There’s something weird about software development, some mystical quality, that makes all kinds of people think they know how to do it. I’ve worked at dotcom-type companies full of liberal arts majors with no software experience or training who nevertheless were convinced that they knew how to manage software teams and design user interfaces. This is weird, because nobody thinks they know how to remove a burst appendix, or rebuild a car engine, unless they actually know how to do it, but for some reason there are all these people floating around who think they know everything there is to know about software development.
Anyway, the responsibility is going to fall on your shoulders. You’re probably going to have to learn how to do software development on your own. If you’re really lucky, you’ve had some experience working directly with top notch software developers who can teach you this stuff, but most people don’t have that opportunity. So I’m glad to see that Mike Gunderloy has taken upon himself to write the book you hold in your hands. Here you will find a well-written and enjoyable introduction to many of the most important things that you’re going to need to know as you move from being a person who can write code to being a person who can develop software. Do those sound like the same thing? They’re not. That’s roughly the equivalent of going from being a six year old who can crayon some simple words, backwards N’s and all, to being a successful novelist who writes books that receive rave reviews and sell millions of copies. Being a software developer means you can take a concept, build a team, set up state of the art development processes, design a software product, the right software product, and produce it. Not just any software product: a high quality software product that solves a problem and delights your users. With documentation. A web page. A setup program. Test cases. Norwegian versions. Bokmål and Nynorsk. Appetizers, dessert, and twenty seven eight-by-ten color glossy photographs with circles and arrows and a paragraph on the back of each one explaining what each one was. (Apologies to Arlo Guthrie.)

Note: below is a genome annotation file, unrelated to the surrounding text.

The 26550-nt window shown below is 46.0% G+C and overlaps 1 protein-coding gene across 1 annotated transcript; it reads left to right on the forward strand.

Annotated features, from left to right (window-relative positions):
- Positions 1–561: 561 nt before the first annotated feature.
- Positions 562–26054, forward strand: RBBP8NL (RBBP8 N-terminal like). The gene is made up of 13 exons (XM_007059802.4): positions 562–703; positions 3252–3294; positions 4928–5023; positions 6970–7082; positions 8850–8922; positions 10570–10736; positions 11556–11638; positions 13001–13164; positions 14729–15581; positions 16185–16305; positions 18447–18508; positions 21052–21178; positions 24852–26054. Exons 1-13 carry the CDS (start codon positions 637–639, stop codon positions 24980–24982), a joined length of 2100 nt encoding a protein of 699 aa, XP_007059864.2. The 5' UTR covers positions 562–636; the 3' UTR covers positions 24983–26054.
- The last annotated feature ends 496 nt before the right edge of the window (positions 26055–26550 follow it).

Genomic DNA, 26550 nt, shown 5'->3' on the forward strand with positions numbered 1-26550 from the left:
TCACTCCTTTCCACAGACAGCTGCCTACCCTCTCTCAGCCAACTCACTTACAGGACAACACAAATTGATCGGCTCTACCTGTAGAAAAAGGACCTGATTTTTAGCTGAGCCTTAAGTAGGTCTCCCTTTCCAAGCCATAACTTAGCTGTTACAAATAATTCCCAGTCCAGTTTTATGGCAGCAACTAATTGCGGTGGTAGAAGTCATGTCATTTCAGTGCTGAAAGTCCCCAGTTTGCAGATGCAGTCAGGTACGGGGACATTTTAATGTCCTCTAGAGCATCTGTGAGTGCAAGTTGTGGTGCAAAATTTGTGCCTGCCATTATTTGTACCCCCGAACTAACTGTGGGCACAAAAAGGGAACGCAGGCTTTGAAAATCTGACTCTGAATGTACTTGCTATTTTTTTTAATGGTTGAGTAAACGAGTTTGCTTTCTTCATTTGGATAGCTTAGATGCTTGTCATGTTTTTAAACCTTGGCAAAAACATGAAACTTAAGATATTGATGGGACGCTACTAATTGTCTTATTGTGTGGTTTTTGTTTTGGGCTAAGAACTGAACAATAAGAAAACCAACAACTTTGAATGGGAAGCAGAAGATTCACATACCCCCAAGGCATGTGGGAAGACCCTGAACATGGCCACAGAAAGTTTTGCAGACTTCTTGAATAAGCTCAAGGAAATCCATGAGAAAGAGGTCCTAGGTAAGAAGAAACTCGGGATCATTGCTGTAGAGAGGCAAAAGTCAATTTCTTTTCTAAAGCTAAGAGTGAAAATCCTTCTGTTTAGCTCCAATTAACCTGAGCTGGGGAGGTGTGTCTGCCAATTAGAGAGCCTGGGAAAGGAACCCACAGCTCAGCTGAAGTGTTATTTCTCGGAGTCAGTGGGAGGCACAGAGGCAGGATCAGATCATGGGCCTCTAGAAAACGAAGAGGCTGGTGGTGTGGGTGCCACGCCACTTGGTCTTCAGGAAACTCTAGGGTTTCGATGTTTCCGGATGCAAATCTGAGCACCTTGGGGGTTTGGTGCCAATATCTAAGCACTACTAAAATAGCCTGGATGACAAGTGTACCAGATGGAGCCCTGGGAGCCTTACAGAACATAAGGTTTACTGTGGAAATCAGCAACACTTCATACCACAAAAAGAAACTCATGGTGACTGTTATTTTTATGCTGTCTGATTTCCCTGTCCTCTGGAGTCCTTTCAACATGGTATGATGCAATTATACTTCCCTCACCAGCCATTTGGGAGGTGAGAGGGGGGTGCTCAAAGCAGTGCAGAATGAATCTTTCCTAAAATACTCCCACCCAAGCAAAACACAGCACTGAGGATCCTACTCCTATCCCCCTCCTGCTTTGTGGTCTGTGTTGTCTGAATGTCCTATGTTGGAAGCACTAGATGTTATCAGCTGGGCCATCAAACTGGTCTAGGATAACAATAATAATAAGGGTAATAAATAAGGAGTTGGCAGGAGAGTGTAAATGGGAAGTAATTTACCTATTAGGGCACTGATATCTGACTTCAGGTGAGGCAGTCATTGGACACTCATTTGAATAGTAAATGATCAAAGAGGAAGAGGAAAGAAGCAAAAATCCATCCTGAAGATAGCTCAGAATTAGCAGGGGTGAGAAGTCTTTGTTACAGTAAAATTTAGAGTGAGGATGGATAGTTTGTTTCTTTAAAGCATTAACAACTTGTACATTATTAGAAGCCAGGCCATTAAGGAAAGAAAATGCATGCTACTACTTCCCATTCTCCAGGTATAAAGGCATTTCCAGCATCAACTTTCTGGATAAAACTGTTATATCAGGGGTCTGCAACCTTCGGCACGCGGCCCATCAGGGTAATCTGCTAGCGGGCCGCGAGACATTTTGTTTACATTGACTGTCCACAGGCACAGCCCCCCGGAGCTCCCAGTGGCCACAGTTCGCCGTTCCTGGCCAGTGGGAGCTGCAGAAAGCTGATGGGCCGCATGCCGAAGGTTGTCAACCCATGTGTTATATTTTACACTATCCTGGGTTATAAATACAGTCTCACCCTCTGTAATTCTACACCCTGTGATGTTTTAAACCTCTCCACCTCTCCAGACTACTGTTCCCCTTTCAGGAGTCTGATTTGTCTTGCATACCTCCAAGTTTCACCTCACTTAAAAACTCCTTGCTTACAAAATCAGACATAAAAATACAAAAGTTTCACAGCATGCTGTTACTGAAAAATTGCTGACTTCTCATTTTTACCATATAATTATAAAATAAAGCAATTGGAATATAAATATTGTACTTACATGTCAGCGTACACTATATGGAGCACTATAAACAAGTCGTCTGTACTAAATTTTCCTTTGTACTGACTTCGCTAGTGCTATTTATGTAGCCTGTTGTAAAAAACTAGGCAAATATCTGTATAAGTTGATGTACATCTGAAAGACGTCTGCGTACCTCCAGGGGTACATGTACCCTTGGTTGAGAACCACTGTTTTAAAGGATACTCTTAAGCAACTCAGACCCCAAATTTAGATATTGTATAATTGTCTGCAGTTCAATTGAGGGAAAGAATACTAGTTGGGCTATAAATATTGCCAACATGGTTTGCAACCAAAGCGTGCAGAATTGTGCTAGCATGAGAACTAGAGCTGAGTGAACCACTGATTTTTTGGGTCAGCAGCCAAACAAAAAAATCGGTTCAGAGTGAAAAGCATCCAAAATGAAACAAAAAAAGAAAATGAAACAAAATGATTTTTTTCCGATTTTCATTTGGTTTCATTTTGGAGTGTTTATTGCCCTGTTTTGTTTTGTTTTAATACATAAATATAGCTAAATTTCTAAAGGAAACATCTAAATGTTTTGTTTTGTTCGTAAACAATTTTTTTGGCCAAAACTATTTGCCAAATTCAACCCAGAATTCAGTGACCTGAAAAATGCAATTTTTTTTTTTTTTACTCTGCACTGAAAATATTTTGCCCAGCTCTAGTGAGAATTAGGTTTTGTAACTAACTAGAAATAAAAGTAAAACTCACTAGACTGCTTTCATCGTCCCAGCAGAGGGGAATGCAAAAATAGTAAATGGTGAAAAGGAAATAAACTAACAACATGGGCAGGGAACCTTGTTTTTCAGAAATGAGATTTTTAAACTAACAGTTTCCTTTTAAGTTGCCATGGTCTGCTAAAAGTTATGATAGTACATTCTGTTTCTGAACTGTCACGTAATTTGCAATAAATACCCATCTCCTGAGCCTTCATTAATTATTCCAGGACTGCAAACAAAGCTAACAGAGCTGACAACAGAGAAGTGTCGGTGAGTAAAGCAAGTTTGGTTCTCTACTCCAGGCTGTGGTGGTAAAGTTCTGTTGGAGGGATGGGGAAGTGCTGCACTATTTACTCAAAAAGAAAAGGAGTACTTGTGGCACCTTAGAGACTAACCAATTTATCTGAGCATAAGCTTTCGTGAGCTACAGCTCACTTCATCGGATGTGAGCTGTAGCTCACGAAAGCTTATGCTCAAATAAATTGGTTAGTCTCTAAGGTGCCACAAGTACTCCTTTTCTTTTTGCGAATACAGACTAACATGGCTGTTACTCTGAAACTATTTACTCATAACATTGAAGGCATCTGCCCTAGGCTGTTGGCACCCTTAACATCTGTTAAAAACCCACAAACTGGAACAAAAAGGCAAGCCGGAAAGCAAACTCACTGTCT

And then, one day, finally, perhaps when it’s too late, you’ll wake up and say, “Hmm. Maybe I really don’t know what it really takes to develop software.” And on that day only, and not one minute before, but on that day and from that day forward, you will have earned the right to call yourself a software developer. In the meantime, all is not lost: you still have my blessing if you want to eat donuts every hour.
You’re reading Joel on Software, stuffed with years and years of completely raving mad articles about software development, managing software teams, designing user interfaces, running successful software companies, and rubber duckies.
I’m Joel Spolsky, co-founder of Fog Creek Software, a New York company that proves that you can treat programmers well and still be highly profitable. Programmers get private offices, free lunch, and work 40 hours a week. Customers only pay for software if they’re delighted. We make Trello, insanely simple project management, FogBugz, an enlightened bug tracker designed to help great teams develop brilliant software, and Kiln, which simplifies source control. I’m also the co-founder and CEO of Stack Exchange. More about me.